Pros and cons to vegan diets for children, detailed new study finds
A new cross-sectional study is offering novel insights into the nutritional, cardiovascular and growth differences between vegan, vegetarian and meat-eating children. The research is the first to rigorously investigate these dietary influences in five to 10-year-old children, finding vegans have healthier cardiovascular profiles but are shorter in height and display bone mineral deficiencies.
The new research, published in the American Journal of Clinical Nutrition, set out to explore an understudied topic – the influence of vegetarian and vegan diets on children. Jonathan Wells, a researcher leading the project from University College London, says there is scant and incomplete data on the health effects of plant-based diets on children.
“… until now research into the health impact of these diets on children has been largely limited to assessments of height and weight and conducted only in vegetarian children,” says Wells. “Our study provides a substantial insight into the health outcomes in children following vegetarian and vegan diets.”
The study looked at 187 healthy children aged between five and 10 years. About 60 vegetarians, 52 vegans and 72 omnivores were included and the average duration of dietary intervention was five years. The omnivore control group was selected to be demographically similar to the vegetarian and vegan participants.
The findings revealed the vegan cohort of children had a significantly better cardiovascular profile when compared to both the vegetarian and omnivore children. A vegan diet particularly led to 25 percent lower levels of low-density lipoproteins compared to the meat-eaters.
However, the cardiovascular profile of the vegetarian children was unexpectedly closer to what was seen in the omnivore children. Higher average fasting glucose, VLDL cholesterol, and triglycerides were all detected in the vegetarian cohort compared to the vegan children, surprising the researchers.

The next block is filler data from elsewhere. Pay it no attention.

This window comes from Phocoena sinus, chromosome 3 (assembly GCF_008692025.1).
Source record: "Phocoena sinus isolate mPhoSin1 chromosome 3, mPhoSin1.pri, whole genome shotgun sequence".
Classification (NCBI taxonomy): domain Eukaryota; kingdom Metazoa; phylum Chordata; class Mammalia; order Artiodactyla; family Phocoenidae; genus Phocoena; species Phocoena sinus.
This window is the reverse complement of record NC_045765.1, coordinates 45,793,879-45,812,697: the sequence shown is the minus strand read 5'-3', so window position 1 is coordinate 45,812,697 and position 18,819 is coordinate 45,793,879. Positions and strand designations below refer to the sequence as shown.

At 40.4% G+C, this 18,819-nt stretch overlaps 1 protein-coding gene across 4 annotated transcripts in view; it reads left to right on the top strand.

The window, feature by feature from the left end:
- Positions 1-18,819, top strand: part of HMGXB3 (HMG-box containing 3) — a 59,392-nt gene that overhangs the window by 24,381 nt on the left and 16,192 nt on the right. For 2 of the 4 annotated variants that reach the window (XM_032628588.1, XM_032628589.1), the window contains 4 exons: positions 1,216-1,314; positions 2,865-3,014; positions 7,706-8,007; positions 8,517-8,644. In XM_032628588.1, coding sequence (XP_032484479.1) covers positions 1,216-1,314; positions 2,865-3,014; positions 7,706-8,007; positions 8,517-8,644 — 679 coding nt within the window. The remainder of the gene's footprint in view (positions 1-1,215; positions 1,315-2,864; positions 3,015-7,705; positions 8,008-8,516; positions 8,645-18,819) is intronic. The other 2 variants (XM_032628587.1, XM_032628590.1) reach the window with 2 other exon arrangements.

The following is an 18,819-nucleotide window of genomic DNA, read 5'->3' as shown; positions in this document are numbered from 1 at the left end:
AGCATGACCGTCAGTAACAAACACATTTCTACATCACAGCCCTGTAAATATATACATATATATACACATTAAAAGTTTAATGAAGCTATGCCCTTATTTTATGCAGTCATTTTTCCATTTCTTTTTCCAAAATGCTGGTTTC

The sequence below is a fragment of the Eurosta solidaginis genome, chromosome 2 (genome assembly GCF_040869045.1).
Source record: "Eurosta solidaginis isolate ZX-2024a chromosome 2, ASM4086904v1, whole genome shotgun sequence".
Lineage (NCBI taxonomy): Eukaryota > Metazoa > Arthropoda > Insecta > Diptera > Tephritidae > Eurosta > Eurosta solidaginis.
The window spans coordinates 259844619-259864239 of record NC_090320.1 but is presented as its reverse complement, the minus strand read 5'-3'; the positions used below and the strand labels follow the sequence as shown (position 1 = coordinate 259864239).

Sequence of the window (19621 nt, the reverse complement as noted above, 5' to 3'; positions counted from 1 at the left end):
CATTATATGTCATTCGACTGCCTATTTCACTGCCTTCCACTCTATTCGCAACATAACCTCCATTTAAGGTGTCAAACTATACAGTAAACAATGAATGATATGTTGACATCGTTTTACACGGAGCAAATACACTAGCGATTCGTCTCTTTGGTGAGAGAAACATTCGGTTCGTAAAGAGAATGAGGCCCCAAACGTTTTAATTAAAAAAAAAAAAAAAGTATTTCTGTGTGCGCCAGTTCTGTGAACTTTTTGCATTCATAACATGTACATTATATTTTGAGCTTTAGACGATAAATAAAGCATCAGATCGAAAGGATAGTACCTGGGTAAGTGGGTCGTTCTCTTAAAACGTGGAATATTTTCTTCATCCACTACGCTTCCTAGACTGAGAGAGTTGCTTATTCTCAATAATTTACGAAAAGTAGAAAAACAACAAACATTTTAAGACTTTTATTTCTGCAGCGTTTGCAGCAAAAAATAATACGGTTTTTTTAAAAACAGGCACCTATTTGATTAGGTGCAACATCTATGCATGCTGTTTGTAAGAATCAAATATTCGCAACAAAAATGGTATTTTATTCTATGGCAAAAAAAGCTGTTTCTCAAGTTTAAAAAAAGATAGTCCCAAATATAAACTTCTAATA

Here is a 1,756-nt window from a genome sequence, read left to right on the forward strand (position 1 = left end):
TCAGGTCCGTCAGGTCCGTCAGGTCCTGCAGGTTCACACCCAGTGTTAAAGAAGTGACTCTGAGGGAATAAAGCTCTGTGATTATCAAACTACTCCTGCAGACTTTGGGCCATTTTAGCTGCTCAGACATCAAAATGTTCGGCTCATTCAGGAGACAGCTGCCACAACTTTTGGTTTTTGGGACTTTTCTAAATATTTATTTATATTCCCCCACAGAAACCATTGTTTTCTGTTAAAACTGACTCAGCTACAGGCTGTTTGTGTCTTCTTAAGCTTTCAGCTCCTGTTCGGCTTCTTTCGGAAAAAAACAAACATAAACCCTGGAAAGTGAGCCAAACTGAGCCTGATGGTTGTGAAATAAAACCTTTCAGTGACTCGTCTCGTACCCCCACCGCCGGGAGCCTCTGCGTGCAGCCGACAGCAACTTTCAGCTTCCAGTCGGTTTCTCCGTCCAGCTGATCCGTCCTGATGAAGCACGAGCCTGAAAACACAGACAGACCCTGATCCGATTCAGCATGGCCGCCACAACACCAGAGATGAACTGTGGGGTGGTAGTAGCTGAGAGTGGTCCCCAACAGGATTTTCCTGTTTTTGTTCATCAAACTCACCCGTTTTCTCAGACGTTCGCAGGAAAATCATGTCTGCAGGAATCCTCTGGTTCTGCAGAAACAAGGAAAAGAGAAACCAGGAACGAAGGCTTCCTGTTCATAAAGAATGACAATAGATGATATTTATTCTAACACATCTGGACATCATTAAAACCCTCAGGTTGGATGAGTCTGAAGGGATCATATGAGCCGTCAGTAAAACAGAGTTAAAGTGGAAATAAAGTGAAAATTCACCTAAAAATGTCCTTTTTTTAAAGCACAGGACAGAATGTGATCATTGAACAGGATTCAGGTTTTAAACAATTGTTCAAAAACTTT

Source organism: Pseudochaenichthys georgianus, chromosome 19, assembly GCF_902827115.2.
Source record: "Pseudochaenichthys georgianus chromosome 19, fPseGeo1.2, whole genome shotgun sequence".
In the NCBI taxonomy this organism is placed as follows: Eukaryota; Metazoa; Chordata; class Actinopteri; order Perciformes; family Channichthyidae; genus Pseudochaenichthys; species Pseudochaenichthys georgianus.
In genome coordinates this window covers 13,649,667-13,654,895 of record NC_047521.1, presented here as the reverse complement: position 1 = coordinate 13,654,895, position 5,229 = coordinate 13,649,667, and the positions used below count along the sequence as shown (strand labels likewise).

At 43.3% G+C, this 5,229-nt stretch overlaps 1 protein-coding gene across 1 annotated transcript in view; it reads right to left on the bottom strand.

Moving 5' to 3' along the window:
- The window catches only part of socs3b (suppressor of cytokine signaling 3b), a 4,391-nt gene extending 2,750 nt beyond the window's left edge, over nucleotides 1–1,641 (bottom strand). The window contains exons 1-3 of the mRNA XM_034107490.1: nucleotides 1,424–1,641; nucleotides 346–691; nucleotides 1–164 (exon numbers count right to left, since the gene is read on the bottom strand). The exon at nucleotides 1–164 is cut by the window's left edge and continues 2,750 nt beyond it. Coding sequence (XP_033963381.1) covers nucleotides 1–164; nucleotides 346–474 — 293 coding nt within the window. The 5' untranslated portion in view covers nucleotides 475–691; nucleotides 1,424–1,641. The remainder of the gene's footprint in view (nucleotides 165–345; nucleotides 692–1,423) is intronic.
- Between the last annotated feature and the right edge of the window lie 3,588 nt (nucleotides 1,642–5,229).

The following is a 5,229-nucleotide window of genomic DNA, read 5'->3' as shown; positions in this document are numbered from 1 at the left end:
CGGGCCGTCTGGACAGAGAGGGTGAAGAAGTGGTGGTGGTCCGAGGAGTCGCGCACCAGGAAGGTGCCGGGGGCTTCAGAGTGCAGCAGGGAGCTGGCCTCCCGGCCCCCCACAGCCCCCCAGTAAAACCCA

“We were initially surprised by the poor cardiovascular health profile of the vegetarian children, but their dietary data showed that they were eating a relatively processed type of plant-based diet, with less healthy levels of fiber and sugars compared to the vegans,” explains Małgorzata Desmond, first author on the study. “So, we are learning that just eating plant-based diets is no guarantee of health, we still need to select healthy foods.”
On the negative side of the coin the research found vegan children were on average around an inch (3 cm) shorter than other children, more likely to be deficient in vitamin B-12, and had between four and six percent lower bone mineral content.
“… the vegans had higher intakes of nutrients that indicated an ‘unprocessed’ type of plant-based diet, which is in turn linked to lower body fat and better cardiovascular risk profile,” notes Desmond. “On the other hand, their lower intakes of protein, calcium, and vitamins B12 and D may explain their less favorable bone mineral and serum vitamin concentrations.”
The researchers do clearly state many of the nutritional deficiencies seen in the vegan cohort may be managed with effective supplementation. Further study is needed to ascertain whether there is a causal link between vegan diets and growth impairment in children but the researchers do note it is unclear whether these height differences would persist into adulthood, or even have any broader implications for long-term health.
Wells says his research team supports the increasing global shift to plant-based diets, not only from a perspective of animal welfare but also to reduce the impact of mass meat production on the environment. He suggests the key takeaway from this new study is the need for improved nutritional education for those eating plant-based diets.
“Our research shows that we need to provide more advice to the public as to how they can eat healthily on plant-based diets,” says Wells. “This is particularly relevant for children, as they may have higher nutrient needs while they are growing. We aim to conduct further research, to help maximize the health benefits of plant-based diets in children.”
The new study was published in the American Journal of Clinical Nutrition.
Source: University College London